I am trying to find alternatives to the term crash course, in reference to a training session that intends to get you started with a topic quickly.
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I attended a "Boot Camp" for a programming language once. The phrase is a good match if the intent is "initial indoctrination and instruction". I am not sure if that is an American expression, though.
Accelerated Training Module
Accelerated Learning Module
Intensive Training Program
It is sometimes called a "primer"
It can be used as such:
A crash course tends to be seen as "throw them in and see if they can swim" type of course where the reason for doing things is left out and you're only told the basics you need to function. For example, a crash course on wordpress would teach you how to use the basic functionality you needed to post because it was a part of your job.
A primer on the other hand teaches you the fundamentals so you can move into deeper water as you see fit.
There are no alternatives for the words as such. The other one I came across is crash program which is substituting just the "course" part of it. Crash course is more popular. Crash course is an intense training/learning exercise which is undertaken usually when a person wants to learn something extensive in short duration of time.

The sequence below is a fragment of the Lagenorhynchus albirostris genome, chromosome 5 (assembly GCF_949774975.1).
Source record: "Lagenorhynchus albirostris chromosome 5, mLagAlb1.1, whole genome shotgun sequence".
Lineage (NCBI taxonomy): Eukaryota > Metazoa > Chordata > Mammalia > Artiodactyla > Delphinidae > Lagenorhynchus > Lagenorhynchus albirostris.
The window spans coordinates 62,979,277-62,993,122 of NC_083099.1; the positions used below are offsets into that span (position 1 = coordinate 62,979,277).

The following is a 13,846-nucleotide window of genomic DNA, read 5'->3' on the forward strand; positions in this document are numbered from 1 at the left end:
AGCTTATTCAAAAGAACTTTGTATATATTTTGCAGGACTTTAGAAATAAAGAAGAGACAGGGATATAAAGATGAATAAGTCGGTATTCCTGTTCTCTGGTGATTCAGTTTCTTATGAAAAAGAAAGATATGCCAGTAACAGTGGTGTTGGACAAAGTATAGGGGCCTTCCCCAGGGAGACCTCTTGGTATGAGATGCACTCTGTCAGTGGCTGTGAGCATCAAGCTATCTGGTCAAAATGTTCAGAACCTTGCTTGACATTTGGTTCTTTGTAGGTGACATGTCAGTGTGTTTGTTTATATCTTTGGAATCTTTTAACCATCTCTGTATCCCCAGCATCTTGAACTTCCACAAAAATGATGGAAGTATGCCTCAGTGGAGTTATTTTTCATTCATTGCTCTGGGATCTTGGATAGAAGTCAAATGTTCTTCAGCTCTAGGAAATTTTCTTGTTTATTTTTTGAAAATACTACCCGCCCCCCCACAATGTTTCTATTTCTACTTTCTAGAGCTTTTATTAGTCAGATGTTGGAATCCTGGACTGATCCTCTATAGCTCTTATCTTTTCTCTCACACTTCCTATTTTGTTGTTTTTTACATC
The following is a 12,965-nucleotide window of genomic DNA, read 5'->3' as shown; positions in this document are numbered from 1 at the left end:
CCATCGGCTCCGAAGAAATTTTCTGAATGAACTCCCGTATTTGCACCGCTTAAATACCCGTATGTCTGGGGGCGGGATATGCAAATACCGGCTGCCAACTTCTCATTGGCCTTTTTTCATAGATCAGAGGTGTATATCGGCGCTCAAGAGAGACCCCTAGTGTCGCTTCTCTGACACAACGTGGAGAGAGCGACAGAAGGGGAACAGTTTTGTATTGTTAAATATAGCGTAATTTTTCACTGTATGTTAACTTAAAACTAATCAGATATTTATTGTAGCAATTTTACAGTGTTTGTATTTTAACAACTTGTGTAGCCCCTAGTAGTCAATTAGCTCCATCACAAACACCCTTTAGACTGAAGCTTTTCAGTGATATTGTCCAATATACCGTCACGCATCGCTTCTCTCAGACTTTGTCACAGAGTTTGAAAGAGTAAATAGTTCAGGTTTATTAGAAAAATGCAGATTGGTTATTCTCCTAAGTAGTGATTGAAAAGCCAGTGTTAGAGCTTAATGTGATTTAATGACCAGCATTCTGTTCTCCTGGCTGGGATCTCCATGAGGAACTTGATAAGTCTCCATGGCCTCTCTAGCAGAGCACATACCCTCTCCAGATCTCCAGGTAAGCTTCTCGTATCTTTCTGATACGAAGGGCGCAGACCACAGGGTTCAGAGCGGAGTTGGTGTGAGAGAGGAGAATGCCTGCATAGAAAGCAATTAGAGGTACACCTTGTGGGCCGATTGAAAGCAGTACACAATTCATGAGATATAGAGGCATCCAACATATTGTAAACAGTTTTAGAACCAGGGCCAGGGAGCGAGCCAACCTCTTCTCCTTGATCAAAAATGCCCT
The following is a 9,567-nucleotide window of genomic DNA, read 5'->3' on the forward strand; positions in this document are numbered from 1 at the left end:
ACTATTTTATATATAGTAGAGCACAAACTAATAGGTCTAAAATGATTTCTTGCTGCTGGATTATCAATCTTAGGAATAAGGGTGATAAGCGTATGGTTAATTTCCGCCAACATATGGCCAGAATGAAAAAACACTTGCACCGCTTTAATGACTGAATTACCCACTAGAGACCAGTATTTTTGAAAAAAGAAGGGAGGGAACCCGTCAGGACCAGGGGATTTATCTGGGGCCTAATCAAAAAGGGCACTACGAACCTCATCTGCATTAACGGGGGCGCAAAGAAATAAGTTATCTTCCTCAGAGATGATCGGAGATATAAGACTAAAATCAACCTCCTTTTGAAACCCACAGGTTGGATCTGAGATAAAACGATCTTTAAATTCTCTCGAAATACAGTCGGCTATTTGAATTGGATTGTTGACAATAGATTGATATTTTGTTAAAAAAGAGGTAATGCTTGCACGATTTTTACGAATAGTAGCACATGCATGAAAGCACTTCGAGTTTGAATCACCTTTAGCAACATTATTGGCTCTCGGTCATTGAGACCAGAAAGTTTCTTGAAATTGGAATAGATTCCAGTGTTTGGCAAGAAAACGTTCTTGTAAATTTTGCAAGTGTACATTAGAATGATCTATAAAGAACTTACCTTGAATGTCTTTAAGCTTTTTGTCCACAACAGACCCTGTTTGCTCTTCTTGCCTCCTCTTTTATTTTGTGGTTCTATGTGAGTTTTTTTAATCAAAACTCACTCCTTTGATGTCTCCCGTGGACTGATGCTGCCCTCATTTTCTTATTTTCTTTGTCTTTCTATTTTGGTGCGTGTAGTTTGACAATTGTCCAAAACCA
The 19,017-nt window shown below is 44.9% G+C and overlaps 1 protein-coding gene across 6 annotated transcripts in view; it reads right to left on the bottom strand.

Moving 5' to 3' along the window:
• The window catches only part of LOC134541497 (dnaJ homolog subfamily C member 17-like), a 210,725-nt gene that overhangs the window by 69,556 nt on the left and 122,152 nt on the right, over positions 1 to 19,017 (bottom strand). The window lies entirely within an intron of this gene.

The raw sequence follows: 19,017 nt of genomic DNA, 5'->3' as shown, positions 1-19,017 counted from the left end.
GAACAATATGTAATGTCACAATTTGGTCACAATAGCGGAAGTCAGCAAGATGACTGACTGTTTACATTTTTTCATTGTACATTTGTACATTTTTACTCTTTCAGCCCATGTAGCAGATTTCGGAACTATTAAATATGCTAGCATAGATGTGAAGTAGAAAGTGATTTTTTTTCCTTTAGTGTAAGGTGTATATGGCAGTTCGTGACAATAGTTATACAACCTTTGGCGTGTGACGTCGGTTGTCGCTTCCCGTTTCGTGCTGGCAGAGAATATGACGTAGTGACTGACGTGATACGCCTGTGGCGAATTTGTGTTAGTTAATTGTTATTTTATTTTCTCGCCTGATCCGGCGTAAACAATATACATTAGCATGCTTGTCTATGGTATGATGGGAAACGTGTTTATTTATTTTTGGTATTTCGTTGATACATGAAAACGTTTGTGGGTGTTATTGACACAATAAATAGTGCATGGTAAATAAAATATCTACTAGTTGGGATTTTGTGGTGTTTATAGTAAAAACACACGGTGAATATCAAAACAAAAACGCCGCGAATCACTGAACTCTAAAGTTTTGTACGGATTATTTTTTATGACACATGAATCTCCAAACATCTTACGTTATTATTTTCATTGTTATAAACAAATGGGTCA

You might call it a cram. Wiktionary defines noun cram as "The act of cramming" or "Information hastily memorized". Or use cram as an adjective; for example: "He spent two weeks at a cram school, but her cram course was only three days long."
As a verb, cram means "To put hastily through an extensive course of memorizing or study, as in preparation for an examination; as, a pupil is crammed by his tutor", or "To make crude preparation for a special occasion, as an examination, by a hasty and extensive course of memorizing or study", among other senses.
I like this question! There are certainly requirements to alternatives to "A crash course in computer programming" or "A Crash Course in piloting light aircraft" - unless you like the idea that the course titles conveys a slightly humourous intent.
To me "Cram" suggests studying to pass the post-course test - not the course itself.
"Boot Camp" most definitely IS military and describes many fast-paced IT courses - e.g. MCSE Boot Camp - it also implies intensive, but not necesarily quick. An MCSE for example requires 7 or more exams to be passed - most of these exams have an associated course, some of which are 1 to 2 weeks long - but the boot camp may offer to teach you what you need for all 7 exams in 1 month, many are residential (like military!) and maybe by working 10 hour days and still expecting books to be read overnight.
The reason people are asking for context is that if your fast paced course is over 1 month, boot camp is good - if it's over 1-2 days then boot camp isn't suitable, and Intensive would work better.
protected by tchrist Oct 1 '15 at 1:50
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